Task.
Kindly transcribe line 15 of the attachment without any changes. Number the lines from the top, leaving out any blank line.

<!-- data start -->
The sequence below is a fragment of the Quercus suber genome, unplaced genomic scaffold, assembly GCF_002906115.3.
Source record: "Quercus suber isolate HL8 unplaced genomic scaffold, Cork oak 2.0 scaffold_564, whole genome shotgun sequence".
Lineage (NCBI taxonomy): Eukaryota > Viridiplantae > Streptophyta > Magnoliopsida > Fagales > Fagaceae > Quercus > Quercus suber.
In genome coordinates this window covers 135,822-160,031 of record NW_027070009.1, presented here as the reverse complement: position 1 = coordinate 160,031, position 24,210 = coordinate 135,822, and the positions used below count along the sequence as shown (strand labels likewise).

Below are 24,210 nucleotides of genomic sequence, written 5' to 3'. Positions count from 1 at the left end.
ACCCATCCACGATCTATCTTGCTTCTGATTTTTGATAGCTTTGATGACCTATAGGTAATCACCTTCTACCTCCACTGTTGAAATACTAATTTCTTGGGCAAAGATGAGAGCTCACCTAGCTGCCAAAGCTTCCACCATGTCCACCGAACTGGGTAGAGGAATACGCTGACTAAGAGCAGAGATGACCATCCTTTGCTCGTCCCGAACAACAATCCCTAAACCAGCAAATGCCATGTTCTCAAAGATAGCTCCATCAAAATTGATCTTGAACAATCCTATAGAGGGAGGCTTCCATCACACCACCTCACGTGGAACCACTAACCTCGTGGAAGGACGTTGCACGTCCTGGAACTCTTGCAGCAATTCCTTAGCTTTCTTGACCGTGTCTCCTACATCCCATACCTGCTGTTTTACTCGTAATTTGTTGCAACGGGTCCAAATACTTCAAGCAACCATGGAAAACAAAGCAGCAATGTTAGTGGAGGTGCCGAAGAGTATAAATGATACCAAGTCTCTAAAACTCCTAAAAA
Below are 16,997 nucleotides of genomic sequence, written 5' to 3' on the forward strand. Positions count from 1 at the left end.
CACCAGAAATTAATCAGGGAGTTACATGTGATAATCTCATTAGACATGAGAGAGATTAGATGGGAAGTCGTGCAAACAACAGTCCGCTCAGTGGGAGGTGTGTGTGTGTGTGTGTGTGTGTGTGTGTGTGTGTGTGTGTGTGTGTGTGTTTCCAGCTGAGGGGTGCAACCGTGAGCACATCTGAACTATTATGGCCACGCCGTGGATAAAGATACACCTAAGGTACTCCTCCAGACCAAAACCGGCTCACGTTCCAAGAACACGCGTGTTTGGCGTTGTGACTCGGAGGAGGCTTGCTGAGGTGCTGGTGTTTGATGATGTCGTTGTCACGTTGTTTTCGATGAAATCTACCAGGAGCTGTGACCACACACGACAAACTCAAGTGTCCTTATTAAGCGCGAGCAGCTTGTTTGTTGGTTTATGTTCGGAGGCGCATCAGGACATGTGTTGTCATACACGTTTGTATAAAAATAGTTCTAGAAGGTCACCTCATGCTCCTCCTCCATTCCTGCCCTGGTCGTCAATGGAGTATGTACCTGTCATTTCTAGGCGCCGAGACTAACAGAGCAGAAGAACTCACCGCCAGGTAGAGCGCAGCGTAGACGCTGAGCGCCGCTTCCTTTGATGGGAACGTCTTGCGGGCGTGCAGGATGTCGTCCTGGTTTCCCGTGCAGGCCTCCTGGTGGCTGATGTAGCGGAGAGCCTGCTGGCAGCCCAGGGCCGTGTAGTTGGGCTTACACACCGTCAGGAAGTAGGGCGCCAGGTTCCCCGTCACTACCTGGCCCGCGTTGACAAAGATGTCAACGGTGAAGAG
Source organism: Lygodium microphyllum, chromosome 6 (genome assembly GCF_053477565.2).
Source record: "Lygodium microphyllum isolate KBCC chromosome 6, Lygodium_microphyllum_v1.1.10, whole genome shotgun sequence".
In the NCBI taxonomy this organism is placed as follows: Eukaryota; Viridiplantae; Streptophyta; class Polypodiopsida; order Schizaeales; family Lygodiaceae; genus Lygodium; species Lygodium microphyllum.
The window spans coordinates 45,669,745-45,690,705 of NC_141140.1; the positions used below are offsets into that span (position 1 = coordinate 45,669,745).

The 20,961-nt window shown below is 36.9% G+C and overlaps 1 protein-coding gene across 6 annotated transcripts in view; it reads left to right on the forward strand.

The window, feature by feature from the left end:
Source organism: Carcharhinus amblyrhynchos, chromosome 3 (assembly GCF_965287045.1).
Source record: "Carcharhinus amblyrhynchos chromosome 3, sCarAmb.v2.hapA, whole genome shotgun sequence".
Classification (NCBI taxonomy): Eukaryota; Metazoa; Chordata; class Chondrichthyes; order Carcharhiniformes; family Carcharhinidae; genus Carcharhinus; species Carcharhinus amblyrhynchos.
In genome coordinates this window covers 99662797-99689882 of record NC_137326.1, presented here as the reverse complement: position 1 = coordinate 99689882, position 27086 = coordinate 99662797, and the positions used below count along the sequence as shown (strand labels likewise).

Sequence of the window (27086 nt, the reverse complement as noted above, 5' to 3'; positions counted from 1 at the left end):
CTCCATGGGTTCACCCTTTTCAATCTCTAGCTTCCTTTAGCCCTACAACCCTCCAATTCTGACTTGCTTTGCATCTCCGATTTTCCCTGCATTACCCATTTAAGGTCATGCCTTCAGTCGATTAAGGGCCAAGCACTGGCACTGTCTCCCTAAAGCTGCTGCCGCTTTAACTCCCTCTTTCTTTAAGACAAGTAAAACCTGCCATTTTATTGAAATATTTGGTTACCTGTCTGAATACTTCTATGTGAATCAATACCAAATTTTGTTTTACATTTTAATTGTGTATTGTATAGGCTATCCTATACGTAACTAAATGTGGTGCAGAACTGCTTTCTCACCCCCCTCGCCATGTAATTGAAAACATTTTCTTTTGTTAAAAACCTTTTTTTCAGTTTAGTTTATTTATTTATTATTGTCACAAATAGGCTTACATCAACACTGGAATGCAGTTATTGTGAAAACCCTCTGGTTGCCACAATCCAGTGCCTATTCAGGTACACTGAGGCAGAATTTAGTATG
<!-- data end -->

Source organism: Carcharhinus amblyrhynchos, chromosome 3 (assembly GCF_965287045.1).